Sit up and take notice of the widows in India

Forgot password?

Delete Comment

Are you sure you want to delete this comment?

Sit up and take notice of the widows in India

Mansi Dhanraj Shetty reviews Bani Basu’s 'A Plate of White Marble' translated into English by Nandini Guha.

When was the last time you took note of a widow in your neighbourhood? Did you skip her name on your guest list for your wedding or your child’s naming ceremony? Did you feel uncomfortable with the coloured clothes she wore or her extroverted demeanour? If the answer to any of this is yes, read on.

An updated article in The Hindu Business Line dated 8 January, 2018 states that there are at least 55 million widows in India. To put things in perspective, that’s more than the population of countries like South Korea or Myanmar! The Loomba Foundation World Widows Report 2015 stated one in three widows worldwide reside in India and China. Discrimination and ostracism, patrilineal inheritance, patrilocal residence, lack of public policy and the gendered division of labour in a society deeply affect the condition of widows. Given the ongoing pandemic, a recent news report mentioned that around 12,000 widows had petitioned stating that during the lockdown their pension had been discontinued by the Woman and Child Development Ministry without any valid reason.

Another note while researching, it’s strange that the plight of Indian widows is largely being covered by international news sites in late 2019-2020 rather than our own Indian ones. This makes me question whether we have marginalised their voice to such an extent that it isn’t important for mainstream media anymore. Given this, critically-acclaimed Bengali author Bani Basu’s ‘ Svet Pathar Thaal’ (Bengali) remains as relevant three decades later as it was when published in 1990. Translated for the first time in English by Nandini Guha as ‘A Plate of White Marble’, the novel has been given a fresh readership by Niyogi Books, the Delhi-based publisher.

A young bride, a wife, daughter-in-law, mother a widow — ‘A Plate of White Marble’ helps the reader experience the status and position of an educated young woman in contemporary India across all these life stages. Uncharacteristically widowed at a young age, Bandana is perplexed about the sudden change in attitude towards her. From being an integrated part of her husband's household she is now questioning her presence in the same place. Her every move is viewed in context with her renewed status. From the kind of clothes she should wear, the food she should eat or the amount of times she should eat is all governed by her widowhood. This makes you question whether the grief of widowhood is really the loss of your husband or what you go through as a result of it.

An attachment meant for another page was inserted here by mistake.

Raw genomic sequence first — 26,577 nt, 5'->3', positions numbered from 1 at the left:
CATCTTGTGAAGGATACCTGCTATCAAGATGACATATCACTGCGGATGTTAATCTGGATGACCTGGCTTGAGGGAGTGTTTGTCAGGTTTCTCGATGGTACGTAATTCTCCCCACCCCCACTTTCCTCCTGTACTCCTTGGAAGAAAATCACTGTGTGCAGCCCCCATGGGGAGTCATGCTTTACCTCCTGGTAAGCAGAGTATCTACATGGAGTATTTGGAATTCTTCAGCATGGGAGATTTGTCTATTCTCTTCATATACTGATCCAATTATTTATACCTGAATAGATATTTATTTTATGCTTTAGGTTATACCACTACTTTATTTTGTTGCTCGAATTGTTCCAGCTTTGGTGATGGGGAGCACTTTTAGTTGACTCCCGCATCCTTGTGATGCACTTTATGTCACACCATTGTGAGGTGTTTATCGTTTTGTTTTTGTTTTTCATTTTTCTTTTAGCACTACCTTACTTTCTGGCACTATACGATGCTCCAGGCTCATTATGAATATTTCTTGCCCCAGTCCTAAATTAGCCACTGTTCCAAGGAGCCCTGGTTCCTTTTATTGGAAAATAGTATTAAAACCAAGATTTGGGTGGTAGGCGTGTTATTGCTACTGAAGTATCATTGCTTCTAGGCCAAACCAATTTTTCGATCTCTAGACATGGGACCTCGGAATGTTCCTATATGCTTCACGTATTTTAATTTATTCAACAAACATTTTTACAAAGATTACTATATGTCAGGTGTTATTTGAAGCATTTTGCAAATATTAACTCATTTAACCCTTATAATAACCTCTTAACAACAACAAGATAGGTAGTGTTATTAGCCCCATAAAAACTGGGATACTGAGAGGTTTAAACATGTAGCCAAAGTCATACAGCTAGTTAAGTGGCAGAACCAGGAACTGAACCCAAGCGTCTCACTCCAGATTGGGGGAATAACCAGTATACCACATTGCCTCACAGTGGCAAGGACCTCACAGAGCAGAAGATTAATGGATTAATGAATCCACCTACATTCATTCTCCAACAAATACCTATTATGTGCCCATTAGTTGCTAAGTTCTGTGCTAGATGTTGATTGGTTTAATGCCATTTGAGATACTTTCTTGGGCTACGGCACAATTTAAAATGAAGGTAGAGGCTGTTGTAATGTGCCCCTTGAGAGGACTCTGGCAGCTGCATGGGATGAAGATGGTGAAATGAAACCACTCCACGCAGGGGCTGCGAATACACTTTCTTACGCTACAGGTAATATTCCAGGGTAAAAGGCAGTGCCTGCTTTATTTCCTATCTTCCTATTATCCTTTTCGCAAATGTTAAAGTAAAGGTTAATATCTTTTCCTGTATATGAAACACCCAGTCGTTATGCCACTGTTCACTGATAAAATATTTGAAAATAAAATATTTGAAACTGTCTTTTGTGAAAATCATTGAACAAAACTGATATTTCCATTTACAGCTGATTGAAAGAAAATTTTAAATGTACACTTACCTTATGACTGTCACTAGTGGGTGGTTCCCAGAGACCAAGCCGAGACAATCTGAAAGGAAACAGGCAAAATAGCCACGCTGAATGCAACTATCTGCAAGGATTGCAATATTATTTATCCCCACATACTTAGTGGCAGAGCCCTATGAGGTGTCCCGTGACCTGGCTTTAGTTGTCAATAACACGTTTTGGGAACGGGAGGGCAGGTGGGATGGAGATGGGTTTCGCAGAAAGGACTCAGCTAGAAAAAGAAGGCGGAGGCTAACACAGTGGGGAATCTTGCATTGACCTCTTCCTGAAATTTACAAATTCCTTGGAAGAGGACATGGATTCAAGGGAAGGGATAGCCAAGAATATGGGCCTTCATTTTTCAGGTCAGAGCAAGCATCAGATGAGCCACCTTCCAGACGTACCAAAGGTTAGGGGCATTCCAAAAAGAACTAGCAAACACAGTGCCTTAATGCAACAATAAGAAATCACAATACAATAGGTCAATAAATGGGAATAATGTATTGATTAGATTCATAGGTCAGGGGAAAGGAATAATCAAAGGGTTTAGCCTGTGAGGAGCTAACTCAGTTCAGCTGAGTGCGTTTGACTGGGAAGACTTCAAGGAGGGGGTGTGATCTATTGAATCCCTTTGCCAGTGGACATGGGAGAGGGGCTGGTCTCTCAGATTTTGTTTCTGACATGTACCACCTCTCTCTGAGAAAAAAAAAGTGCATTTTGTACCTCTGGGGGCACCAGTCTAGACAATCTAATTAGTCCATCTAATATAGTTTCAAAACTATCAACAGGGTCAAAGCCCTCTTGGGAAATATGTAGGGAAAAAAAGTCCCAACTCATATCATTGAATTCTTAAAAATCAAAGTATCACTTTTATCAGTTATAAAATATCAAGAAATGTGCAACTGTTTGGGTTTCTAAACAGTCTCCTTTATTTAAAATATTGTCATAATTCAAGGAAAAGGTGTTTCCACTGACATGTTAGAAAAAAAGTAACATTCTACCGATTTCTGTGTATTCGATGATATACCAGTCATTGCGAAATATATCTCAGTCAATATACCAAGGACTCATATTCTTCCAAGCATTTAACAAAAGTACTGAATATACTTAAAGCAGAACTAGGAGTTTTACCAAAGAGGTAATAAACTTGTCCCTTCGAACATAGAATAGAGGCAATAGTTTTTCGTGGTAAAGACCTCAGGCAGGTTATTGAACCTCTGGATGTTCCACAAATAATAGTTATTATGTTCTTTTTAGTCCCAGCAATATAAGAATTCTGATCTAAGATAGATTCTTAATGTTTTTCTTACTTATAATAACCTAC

Starting slowly, the oppressive Number 45 Shyambazaar Street is built in the imagination of the reader more in order to prepare them for Bandana’s outburst rather than set the context in which she belonged. As soon after you feel the rest of the text flows from one slight to another breaking only when she reads letters from her paternal uncle do things slow down again somewhat foreshadowing another change.

Bought up with love and care, Bandana’s uncle is woken up from his reverie after an experience at the Kashi Ghat where an elderly lady dying in his arms tells him, ‘Lord Bishwanath, please do not make me a widow in my next life.’ He comes and fetches his niece from her marital home to give her a new life. As Bandana matures, she understands that society will never accept her as a modern woman who does not believe in adhering to the unruly customs of widowhood. There is a constant struggle in what makes her happy and how she would like to be perceived. When we feel perception will break her down again, she finally breaks free.

The novel subtly addresses the hypocrisy across strata with strong characters being the voice of reason. Whether be it Kaka (father’s brother), Koli (her sister-in-law) or later Sudipto (her son’s art teacher), they all question her need to be a martyr on the altar of societal perception. They want her to be able to do things for herself, things which make her happy which give her purpose rather than what others expect out of her.

As much as we claim that we have changed as a society, the inherent apathy for someone who is different than us in anyway just seeps through. Even in this day and age, our archaic social conditioning makes us question when a widow dresses up in vibrant colours, interacts with abandon with other men or even steps out of the house to earn a living. The book will hopefully make you at least check yourself before you assume the way a widowed woman leads her life in these times. Her life. Her choices. May its time we stop sacrificing those who are living for those who are long gone.

***

Mansi is a voracious reader who devours books to satiate her hunger. A partner at One by One Design, a design and digital studio that works closely with Kitab Khana and Indian Novels Collective, among other publishing houses, and the Founder of What Are You Reading Today? – a mood-based book recommendation site, Mansi would readily retire if she was paid to read!

Support our literary endeavours by subscribing to the FREE Newsletter service of Bengaluru Review here. Reach out to us with any queries or ideas of your own at reviewbengaluru@gmail.com.

Like
Comment
Loading comments